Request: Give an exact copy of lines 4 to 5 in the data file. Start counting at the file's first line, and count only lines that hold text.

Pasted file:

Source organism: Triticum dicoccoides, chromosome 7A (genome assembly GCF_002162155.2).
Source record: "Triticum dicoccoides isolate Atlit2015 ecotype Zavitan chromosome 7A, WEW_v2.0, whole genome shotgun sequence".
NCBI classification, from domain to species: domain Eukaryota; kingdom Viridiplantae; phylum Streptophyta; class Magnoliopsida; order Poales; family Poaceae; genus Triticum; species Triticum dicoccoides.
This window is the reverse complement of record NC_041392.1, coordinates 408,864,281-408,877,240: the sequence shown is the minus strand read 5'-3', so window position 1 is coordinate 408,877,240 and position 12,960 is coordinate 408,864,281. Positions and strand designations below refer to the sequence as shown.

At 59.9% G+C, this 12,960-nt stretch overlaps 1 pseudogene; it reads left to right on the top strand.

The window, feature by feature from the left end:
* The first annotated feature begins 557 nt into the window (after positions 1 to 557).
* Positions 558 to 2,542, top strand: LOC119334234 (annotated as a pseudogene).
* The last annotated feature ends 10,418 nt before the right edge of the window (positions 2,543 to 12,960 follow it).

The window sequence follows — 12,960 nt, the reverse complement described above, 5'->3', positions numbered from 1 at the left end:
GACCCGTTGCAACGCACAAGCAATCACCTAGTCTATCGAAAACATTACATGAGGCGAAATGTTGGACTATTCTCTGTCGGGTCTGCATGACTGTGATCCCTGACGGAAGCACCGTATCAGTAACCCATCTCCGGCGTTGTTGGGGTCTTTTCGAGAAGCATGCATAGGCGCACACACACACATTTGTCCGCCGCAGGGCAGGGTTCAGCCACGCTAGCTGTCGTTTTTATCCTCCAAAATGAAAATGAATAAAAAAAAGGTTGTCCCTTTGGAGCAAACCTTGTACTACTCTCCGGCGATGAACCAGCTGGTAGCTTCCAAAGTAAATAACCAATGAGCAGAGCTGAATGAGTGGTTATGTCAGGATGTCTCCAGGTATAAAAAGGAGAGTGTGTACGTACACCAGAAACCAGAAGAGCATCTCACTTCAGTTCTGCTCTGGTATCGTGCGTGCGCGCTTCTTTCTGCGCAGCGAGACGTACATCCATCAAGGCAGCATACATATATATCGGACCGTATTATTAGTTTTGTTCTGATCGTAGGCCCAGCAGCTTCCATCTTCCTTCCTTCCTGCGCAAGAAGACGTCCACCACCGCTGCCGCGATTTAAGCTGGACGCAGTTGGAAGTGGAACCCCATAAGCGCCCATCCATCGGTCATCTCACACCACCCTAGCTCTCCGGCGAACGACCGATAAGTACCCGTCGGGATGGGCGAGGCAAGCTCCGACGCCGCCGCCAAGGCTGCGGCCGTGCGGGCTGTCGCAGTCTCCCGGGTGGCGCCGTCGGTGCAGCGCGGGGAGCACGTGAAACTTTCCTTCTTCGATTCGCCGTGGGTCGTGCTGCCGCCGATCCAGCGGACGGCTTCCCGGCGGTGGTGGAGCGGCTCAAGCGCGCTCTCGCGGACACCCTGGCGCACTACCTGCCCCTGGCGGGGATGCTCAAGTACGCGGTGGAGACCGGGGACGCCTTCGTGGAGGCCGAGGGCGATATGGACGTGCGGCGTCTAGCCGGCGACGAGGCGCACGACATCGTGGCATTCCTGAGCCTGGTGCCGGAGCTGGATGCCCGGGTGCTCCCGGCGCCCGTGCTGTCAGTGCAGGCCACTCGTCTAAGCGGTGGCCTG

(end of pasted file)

This window is the reverse complement of record NC_041392.1, coordinates 408,864,281-408,877,240: the sequence shown is the minus strand read 5'-3', so window position 1 is coordinate 408,877,240 and position 12,960 is coordinate 408,864,281. Positions and strand designations below refer to the sequence as shown.

At 59.9% G+C, this 12,960-nt stretch overlaps 1 pseudogene; it reads left to right on the top strand.